Death and mourning are subjects which became important for humans because of sin (Romans 5:12). Different countries have many different customs surrounding death. Many ways of mourning can be seen around the world. Not only that, but customs have also changed a lot through time. There is quite a bit of variation in mourning described in the Bible too, with some differences based simply on whether the person who had died was respected or loathed! Let’s have a quick look at death and mourning in the Bible, particularly in connection with the time of Jeremiah.
According to Ecclesiastes 7:2-4, the house of mourning is preferable to the house of feasting. However, God excluded Jeremiah from both (Jeremiah 16:5, 8). What is the “house of mourning”? It is unlikely to be a house in which a dead body would lie for viewing after death, because burial seems to have normally happened very quickly. In Jesus’ time, Lazarus had been in the tomb 4 days when he had been dead 4 days. Obviously he was buried very soon after death, as was Jesus himself. Modern Jews apparently bury a body as soon as possible too.
Samuel was buried in his own house, and all Israel assembled to mourn for him (1 Samuel 25:1). In such cases, maybe the dead person’s home was the “house of mourning” spoken of. At other times the expression could have been used symbolically to describe a state of mourning.
King Asa had cut out a tomb for himself in which he was laid on a bier with spices.
Mourning in the Bible continued for:
After Moses’ and Aaron’s time, we are told little about how people mourned, or how long mourning continued after death.
When David arranged for Uriah to be killed in battle, his wife Bathsheba lamented over her husband. David took her as his wife after the mourning was over. This may suggest a defined length of time for mourning.
The law of Moses (Leviticus 19:28; Deuteronomy 14:1) and Jeremiah (Jeremiah 16:6) both refer to people cutting themselves or “making themselves bald” in mourning for the dead. God condemned this behaviour, and many people assume that it was part of the worship of other gods.
A fire was made in honour of king Asa when he died (2 Chronicles 16:14). By contrast, it is stated that no fire was made in honour of Jehoram, king of Israel, as fires had been made for his ancestors (2 Chronicles 21:19). The passage about Asa does not seem to suggest that the fire was a cremation, but rather a large celebratory fire, possibly with spices, as was prophesied for King Zedekiah (Jeremiah 34:5). The same prophecy by Jeremiah mentions that spices had been burned for earlier kings.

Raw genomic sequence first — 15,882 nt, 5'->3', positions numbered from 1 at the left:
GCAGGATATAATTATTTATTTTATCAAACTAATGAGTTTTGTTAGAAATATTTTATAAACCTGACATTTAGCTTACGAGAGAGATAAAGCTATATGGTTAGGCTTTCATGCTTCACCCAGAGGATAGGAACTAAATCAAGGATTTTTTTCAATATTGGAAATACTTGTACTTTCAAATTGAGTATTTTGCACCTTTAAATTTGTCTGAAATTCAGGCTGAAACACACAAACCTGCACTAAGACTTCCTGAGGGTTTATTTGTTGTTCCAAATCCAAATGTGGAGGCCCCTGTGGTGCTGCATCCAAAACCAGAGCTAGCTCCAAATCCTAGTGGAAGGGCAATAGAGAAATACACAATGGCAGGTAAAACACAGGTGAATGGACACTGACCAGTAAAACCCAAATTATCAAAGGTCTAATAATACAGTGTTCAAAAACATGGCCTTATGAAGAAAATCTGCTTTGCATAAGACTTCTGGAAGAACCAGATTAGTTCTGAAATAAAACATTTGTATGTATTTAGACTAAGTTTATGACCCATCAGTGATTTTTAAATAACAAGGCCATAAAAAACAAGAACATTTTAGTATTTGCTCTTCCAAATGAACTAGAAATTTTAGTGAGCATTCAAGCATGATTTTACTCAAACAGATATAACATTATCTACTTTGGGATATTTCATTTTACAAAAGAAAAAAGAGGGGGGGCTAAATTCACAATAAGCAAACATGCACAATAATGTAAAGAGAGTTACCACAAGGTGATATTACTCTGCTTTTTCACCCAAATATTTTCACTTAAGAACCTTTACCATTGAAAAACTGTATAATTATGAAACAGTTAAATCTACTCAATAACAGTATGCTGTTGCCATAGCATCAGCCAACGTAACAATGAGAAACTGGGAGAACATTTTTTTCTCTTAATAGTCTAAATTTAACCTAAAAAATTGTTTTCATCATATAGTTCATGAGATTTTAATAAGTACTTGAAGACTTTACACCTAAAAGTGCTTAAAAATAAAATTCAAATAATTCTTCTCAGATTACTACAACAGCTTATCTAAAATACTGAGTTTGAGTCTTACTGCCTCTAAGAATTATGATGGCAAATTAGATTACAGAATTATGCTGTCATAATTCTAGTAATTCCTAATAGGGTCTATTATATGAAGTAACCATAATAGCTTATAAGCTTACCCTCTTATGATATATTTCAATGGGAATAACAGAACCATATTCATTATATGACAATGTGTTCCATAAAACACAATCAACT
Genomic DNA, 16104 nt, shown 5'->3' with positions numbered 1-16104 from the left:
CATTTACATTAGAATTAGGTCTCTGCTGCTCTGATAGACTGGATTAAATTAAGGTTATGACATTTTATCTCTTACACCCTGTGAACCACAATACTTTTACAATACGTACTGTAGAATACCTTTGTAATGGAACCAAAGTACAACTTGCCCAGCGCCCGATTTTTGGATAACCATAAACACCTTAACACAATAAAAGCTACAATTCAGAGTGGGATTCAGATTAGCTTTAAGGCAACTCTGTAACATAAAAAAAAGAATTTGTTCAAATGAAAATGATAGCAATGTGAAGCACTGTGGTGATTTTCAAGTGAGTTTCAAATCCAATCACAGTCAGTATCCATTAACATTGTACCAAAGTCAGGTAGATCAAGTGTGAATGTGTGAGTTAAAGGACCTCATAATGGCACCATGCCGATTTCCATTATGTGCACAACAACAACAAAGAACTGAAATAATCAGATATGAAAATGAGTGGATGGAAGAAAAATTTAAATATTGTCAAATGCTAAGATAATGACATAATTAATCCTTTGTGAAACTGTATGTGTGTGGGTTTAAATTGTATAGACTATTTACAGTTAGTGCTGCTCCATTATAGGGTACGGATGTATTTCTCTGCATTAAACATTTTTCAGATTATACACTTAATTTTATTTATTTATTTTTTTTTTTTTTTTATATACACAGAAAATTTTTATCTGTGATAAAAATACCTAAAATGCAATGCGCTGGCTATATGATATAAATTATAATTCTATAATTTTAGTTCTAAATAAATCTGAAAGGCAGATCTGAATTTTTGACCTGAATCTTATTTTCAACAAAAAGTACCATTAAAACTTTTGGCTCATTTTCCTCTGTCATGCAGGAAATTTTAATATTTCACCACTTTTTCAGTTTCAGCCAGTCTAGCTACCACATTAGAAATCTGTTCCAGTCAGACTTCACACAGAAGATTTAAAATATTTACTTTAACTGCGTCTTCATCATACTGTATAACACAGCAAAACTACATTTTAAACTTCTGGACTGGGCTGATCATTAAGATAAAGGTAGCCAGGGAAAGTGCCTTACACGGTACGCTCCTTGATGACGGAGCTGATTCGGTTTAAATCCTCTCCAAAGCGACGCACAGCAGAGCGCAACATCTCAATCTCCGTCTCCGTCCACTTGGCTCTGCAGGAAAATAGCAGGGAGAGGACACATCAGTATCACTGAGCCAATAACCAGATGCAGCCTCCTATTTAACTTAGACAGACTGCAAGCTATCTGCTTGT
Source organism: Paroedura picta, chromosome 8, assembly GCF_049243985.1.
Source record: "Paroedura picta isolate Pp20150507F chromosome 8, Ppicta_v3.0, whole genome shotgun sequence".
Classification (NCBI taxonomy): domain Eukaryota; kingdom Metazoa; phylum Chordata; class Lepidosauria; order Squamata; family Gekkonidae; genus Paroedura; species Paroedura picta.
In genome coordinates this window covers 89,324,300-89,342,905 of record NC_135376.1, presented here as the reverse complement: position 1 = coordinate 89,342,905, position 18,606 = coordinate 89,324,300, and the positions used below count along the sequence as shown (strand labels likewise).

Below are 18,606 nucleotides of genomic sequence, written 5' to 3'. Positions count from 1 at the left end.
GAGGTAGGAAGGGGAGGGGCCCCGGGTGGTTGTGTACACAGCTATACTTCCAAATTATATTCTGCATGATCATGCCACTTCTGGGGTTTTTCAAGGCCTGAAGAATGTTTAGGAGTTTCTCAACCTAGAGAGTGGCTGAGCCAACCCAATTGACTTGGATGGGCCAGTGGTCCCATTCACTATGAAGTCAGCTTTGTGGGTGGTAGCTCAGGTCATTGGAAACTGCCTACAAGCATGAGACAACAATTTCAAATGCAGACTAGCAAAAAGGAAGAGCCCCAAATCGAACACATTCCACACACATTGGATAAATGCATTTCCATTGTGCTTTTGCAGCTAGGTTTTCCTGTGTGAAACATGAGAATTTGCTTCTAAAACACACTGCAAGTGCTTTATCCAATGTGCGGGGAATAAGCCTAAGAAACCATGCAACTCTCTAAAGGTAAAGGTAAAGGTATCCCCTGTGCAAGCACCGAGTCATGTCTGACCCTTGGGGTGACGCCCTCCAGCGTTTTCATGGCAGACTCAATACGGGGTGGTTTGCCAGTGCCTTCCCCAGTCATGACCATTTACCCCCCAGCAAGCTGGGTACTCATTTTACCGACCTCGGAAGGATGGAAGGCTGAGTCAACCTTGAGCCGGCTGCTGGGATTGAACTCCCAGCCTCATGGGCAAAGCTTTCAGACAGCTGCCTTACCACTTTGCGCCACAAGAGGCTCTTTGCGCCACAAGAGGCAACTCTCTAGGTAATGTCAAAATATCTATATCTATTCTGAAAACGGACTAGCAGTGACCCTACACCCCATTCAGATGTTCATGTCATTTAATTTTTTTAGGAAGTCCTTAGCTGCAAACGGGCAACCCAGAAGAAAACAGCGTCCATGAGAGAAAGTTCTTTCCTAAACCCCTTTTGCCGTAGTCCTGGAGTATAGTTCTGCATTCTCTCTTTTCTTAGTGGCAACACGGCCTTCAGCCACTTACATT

The death of King Josiah, the last ‘good’ king of Judah, was mourned by all Judah and Jerusalem. Jeremiah and others wrote laments just as David had done when King Saul and Jonathan died.
Jeremiah 22:18-19 indicates that King Jehoiakim, the son of Josiah and third-last king of Judah, would have “the burial of a donkey”. His dead body would be thrown out of the city and left to rot with no-one mourning his passing.
Jeremiah’s prophecies promised that many, many people would die, unburied and unmourned when God’s punishment of his nation was executed.
Two interesting customs of mourning are mentioned in Jeremiah 16:7: breaking bread with the mourner and giving him a “cup of consolation”. Fascinating, when considered with the last supper – Jesus eating and drinking with his disciples before dying on the cross.
God put limitations on mourning for priests. When the existing High Priest died, his oldest son would immediately become High Priest. When Aaron died, God told Moses to dress Eleazar in Aaron’s clothes even before Aaron died (Numbers 20:26, 28). God said that Aaron’s garments were to be worn by his descendants and that they were to be anointed and ordained in them and wear them for 7 days thereafter (Exodus 29:29-30; Leviticus 21:12).
A new High Priest was not allowed to touch his father’s body or even enter the place where the body was. Rather, Leviticus 21:10-12 explicitly says that the High Priest was not to make himself unclean – even for his father.
Other priests were allowed to make themselves unclean in mourning for their father. Even younger sons of a High Priest could mourn their father in the ordinary way (Leviticus 21:1-2). Jeremiah was probably a younger son of Hilkiah the High Priest, since Azariah was the one who took over as High Priest. Nevertheless, Jeremiah was probably not allowed to mourn for his father when he died because of other rules from God. When God specifically forbade Jeremiah from marrying, he also forbade him from joining celebrations (Jeremiah 16:8) and mourning (Jeremiah 16:5). It is clear that if Jeremiah did not join in mourning his father’s death, his reasons could have been misunderstood. Family, relatives and friends could easily have questioned his motives, causing great friction. Obedience to God’s simple commands can sometimes have far-reaching and unexpected effects.
Mourning on OpenBible.info: https://www.openbible.info/topics/mourning
Mourning on GotQuestions: https://www.gotquestions.org/Bible-mourning.html
This article on Mourning in the Bible is one of a series of articles on Jeremiah that we have published as back-up material for the Bible-based fiction series Terror on Every Side!
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